1. Welcome to SportsJournalists.com, a friendly forum for discussing all things sports and journalism.

    Your voice is missing! You will need to register for a free account to get access to the following site features:
    • Reply to discussions and create your own threads.
    • Access to private conversations with other members.
    • Fewer ads.

    We hope to see you as a part of our community soon!

Reader comments, part infinity

Discussion in 'Journalism topics only' started by WolvEagle, Dec 25, 2009.

  1. WolvEagle

    WolvEagle Active Member

    Yes, I know there are other threads on this, but I just had to vent.

    I wear lots of hats at my paper, as many of us do. One of my duties is being the Web editor while the regular Web guy (also a beat reporter) is on vacation.

    I get home the other night and the phone is ringing. It's our managing editor, and he can't get on our admin site. Turns out the publisher got a call at home, who then called the managing editor at home, who then called me at home.

    The first comment on an obit for a prominent car dealer who died of colon cancer was that the reader wished that the dealer's entire family would die of colon cancer because the dealer was a jerk (or so said the reader).

    Since I live a lot closer to the office than the managing editor, I drive back into the office, shut down that message board, delete the comments and add one of my own, saying why the board was deleted/shut down.

    Then I go into the master list of story comments and find gems like one of our new mayors is the equivalent of a blow-up doll and that city needs to get rid of the "Nig Nogs" so it can be a better place.


    I deleted a shitload of comments. Man, was I pissed.

    Earlier in the day, our managing editor got a call at the office from one of our fire marshals, complaining that someone called him a pedophile (nothing remotely close to that has ever been proven). I zapped that one, too.

    Something has definitely got to change at our shop. It has to.
  2. Songbird

    Songbird Well-Known Member

    Our comments section is top 3 nationally (unscientific poll, of course) for eliciting comments from the lowest forms of humanity.
  3. fishwrapper

    fishwrapper Active Member

    Long ago, I was frustrated by letters we used to get.
    An old-timer explained it. The "normal" everyday reader will be a subscriber for years and never, ever write the paper. The readers that write are 5% intelligent, 10% wannabe journalists and 85% fringe existers. Now, those were readers that did need to include their name, address and phone number for verification.
    Now, throw in all the cloaks and disguises a modern board affords these "fringe existers" and you get a pretty good idea our problem.
  4. rpmmutant

    rpmmutant Member

    So when the fire marshal decides to sue for libel, is the commenter or the newspaper at fault? It's a rhetorical question and one the publisher needs to hear to decide if reader comments are really worth it.
  5. leo1

    leo1 Active Member

    not as rhetorical as you think. there are several pending cases around the country on this which media lawyers are watching closely. the law will soon catch up with the reality. when the first newspaper is hit with a big judgment over its comments, that should finally put an end to the despicable practice.
  6. fishwrapper

    fishwrapper Active Member

    The comments are the opinion of the poster on a public forum thus absolving the host of libel.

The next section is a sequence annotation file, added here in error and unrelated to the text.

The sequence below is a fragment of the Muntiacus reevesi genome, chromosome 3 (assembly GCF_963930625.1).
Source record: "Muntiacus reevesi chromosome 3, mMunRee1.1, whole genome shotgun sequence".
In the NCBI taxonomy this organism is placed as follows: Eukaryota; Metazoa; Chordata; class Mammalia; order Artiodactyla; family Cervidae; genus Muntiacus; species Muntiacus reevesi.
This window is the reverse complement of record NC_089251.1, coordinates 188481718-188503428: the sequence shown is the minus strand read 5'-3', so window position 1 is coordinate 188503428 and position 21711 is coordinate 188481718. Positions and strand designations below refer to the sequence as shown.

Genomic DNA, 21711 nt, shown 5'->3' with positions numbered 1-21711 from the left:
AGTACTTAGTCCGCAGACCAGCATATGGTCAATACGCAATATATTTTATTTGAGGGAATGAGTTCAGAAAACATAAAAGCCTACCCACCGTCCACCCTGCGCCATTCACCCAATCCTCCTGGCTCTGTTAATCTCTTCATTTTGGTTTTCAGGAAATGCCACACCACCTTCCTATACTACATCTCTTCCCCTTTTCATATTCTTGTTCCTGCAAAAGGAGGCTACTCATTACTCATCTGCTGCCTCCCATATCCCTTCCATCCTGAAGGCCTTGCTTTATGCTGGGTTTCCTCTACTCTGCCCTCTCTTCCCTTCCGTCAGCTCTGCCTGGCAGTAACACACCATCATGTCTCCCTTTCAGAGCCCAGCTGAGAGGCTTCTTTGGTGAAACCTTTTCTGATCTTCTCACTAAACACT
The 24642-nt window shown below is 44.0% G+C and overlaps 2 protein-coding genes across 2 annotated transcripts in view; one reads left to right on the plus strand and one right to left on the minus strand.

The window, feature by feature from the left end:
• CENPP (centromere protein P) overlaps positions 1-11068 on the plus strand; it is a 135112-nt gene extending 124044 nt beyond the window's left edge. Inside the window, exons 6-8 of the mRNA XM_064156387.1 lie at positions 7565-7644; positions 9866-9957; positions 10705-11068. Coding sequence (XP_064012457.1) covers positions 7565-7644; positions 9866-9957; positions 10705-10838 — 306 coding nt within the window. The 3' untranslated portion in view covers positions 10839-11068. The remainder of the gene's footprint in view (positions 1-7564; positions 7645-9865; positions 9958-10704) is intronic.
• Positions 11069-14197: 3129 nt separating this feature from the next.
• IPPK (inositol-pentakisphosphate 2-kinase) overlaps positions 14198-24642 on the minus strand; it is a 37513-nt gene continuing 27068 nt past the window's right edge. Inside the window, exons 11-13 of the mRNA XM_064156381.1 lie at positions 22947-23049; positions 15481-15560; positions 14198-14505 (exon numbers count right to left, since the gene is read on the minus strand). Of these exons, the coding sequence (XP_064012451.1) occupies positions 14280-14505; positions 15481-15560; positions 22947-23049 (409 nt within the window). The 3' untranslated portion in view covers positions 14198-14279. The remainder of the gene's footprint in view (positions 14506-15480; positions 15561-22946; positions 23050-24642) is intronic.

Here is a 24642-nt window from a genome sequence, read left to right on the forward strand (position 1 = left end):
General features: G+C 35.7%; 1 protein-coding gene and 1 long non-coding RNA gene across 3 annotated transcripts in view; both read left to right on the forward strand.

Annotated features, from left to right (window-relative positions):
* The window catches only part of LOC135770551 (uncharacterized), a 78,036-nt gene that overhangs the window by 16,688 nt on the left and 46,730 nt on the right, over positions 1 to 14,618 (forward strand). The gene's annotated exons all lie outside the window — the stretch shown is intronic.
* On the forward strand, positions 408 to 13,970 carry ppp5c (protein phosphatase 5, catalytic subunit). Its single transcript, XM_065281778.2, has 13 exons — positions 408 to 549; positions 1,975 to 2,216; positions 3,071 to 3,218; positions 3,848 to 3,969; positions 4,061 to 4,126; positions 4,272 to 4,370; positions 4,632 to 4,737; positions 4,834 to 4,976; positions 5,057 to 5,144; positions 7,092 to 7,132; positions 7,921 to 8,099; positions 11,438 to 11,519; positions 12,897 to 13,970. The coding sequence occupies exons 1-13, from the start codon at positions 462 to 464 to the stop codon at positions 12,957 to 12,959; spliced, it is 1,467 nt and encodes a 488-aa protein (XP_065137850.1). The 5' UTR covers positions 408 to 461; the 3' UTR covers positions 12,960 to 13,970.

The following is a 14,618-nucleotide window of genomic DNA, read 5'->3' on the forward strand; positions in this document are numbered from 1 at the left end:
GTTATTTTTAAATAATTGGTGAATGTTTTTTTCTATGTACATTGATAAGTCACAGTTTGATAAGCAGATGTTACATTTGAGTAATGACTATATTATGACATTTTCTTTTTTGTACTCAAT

That's why comments shouldn't be edited. Once edited, the host assumes (some) responsibility and/or acknowledgement.
  7. Hank_Scorpio

    Hank_Scorpio Active Member

    Possible solution:

    Make readers register with a name and phone number. Of course they can still use a username to sign on, but their real name and number would be known to the paper.

    That would take away some of the anonymity, in that they aren't completely unknown.

    It likely won't stop the comments, but it could help the newspaper if they are ever sued for those comments.
  8. Cosmo

    Cosmo Well-Known Member

    This. You either delete them or you leave them. You can't edit them.
  9. lantaur

    lantaur Well-Known Member

    I've had a lot of discussion on this. So many pros and cons. One way to help limit things is to have a double opt-in: Make people use a real e-mail address, then when they register an e-mail is sent to that address and a link has to be clicked to activate an account. You also need the way to block someone from a certain e-mail address from posting.

    Now, with google, yahoo, etc., it is possible to just keep coming up with new e-mails, so this is definitely not a perfect solution, but it certainly helps. Some of the "trolls" will just give up after a while, but unfortunately not all of them.
  10. Colton

    Colton Active Member

    At my shop, all comments are approved or not — by our publisher — before they are posted. No one else even has access.
  11. Fredrick

    Fredrick Well-Known Member

    Anonymous reader comments do not work. It's human nature. Anonymity breeds bathroom wall commentary. Newspapers websites are the bathroom walls of society all trying to make a dollar on clicks. It's disgraceful.
    Some car dealer dies of cancer and a reader wishes cancer on the whole family.
    This is no surprise. I see stuff like that daily on our website. I truly wish somebody would sue. Publishers deserve to lose their fortunes over these libelous comments.
  12. WolvEagle

    WolvEagle Active Member

    I've said things like this numerous times to our managing editor. I don't want to see it happen, but if things don't change, it will.

    As was mentioned above, forcing commenters to register is a step in the right direction.
Draft saved Draft deleted

Share This Page